Immigration Reform 2013: How Washington is Framing the Debate
On Wednesday, the Senate Judiciary Committee held a meeting on "Comprehensive Immigration Reform" in Washington D.C. that detailed what issues Congress must address in creating meaningful legislation on immigration reform. While the mainstream media is reporting on the politics and trivial issues we can find common ground on, we should listen closely to Washington D.C.'s legislators and how they are framing immigration policy within the next few months.
Upon being questioned by Senator Lindsey Graham (R-S.C.) on whether or not it was the right time for America to pursue immigration reform, Secretary of Homeland Security Janet Napolitano firmly stated, "this is the moment." My attendance at this meeting gave me confidence that we will hopefully see some comprehensive immigration reform of some sorts that addresses the displaced 11 million undocumented immigrants during President Obama's second term.
Both Chairman Patrick Leahy (D-Vt.) and Jessica Vaughan of the Center for Immigration Studies stated their concern of large-scale amnesty. They questioned whether or not comprehensive immigration reform legislation would constitute more illegal immigration if the United States does not currently have the capacity to control the illegal immigration through border security and visa overstays. Currently, as some senators acknowledged, approximately 40% of illegal immigration to the United States is due to visa overstays.
While it's clear border security will continue to be a central concern, more specific details were not panned out. Although Secretary Napolitano acknowledged a 700-mile fence had just been finished along the U.S.-Mexico border, Republican senators continued to berate her over low operational control of certain border areas that led to disproportionate border crossings.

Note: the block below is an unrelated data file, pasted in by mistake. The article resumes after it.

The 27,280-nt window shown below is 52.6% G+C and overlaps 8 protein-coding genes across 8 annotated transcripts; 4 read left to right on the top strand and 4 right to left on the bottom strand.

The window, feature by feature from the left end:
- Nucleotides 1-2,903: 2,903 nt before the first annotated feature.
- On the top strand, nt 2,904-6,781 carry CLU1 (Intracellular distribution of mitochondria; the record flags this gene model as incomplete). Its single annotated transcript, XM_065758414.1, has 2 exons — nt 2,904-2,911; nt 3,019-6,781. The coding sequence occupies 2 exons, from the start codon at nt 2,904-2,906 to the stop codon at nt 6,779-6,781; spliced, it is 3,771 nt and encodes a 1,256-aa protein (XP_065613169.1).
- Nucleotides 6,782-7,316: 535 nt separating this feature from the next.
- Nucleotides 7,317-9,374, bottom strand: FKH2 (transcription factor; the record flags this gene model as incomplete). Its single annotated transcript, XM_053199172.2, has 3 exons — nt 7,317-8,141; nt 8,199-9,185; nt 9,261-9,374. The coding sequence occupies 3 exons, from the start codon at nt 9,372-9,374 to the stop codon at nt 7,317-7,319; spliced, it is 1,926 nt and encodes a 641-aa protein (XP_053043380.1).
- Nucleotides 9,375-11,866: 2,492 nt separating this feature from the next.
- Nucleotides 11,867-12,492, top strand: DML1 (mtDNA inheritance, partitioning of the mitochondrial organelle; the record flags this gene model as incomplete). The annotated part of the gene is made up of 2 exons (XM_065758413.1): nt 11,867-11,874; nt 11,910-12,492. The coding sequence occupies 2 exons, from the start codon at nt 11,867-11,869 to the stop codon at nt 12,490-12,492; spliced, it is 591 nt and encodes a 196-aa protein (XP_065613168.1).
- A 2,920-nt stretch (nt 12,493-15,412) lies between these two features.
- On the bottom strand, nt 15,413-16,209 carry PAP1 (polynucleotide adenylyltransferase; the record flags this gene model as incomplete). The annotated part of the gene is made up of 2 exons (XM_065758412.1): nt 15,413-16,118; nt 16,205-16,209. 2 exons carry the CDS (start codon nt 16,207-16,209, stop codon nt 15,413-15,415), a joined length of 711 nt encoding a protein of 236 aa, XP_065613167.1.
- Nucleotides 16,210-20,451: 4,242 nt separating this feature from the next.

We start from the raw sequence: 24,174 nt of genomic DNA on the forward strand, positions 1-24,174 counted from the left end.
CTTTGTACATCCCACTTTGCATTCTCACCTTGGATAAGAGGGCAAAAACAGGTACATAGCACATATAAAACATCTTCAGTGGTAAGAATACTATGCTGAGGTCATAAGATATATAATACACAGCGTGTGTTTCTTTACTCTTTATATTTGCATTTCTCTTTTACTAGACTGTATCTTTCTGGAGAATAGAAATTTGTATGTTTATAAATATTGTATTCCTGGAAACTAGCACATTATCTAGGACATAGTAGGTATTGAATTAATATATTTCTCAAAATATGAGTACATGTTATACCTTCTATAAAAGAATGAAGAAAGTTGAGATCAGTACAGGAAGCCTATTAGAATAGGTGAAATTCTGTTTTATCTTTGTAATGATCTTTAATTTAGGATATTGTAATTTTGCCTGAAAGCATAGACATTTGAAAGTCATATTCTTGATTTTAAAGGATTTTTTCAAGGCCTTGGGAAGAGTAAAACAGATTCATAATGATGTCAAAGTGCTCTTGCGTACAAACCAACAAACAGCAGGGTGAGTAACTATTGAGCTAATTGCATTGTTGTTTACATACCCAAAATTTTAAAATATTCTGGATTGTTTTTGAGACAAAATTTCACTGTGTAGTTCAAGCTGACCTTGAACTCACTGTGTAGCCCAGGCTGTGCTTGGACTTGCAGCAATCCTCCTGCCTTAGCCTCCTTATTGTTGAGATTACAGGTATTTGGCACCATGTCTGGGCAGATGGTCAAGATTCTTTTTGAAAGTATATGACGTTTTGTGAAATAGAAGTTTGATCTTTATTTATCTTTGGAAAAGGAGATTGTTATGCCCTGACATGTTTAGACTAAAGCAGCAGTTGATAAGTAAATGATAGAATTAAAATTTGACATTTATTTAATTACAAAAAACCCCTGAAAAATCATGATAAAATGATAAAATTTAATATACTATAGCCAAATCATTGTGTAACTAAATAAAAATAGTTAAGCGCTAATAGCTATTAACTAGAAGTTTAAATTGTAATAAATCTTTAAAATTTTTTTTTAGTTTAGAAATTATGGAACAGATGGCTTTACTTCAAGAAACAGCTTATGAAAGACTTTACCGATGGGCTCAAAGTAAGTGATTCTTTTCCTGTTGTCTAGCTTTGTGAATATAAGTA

Too often do immigrants legally enter the U.S. without the intention of leaving, which leads to widespread visa overstays. Secretary Napolitano said the Department of Homeland Security is implementing an enhanced biographic system on immigrants’ visas that exit the U.S. and in the future hopes to push for a biometric exit tracking system, a promise they made in March 2012. Americans will be dismayed to hear that Napolitano stated the biometric program would be heavily costly.
Another key issue was family reunification. Senator Mazie Hirono (D-Hawaii), a freshman on the Senate Judiciary Committee, laid out an eloquent argument for the family reunification of Filipino WWII veterans in a likely push to advocate for the Asian Pacific American community. Arguing the very emotional, human issue of not passing immigration reform, the staunch advocate in the room was Jose Antonio Vargas, founder of Define American. View his testimony below:
While Vargas' moving testimony sheds light on how legal immigration must be reformed, it also begs the question of how much more immigration will occur if more people are granted permanent residency via immigration reform.
Senator Dianne Feinstein (D-Calif.) asked Napolitano how big undocumented immigrants families were and how many family members would be brought to the U.S. if immigration reform were passed. For now, Napolitano stated that DHS needed further inquiry, but legalizing and bringing the families of 11 million immigrants who currently reside in the U.S. could prove to be detrimental.
For now, we understand that without proper border security and implementation of visa overstay programs, Congress should not implement comprehensive immigration reform. However, let us not be fooled into thinking that illegal immigration is as easy as it was back in 1986 when President Reagan granted nearly 3 million immigrants amnesty. Many Senators on the committee agreed that Congress must pass legislation on what they already agree on like giving pathways to citizenship to low priority cases, high skilled workers, and youth who know no home other than America.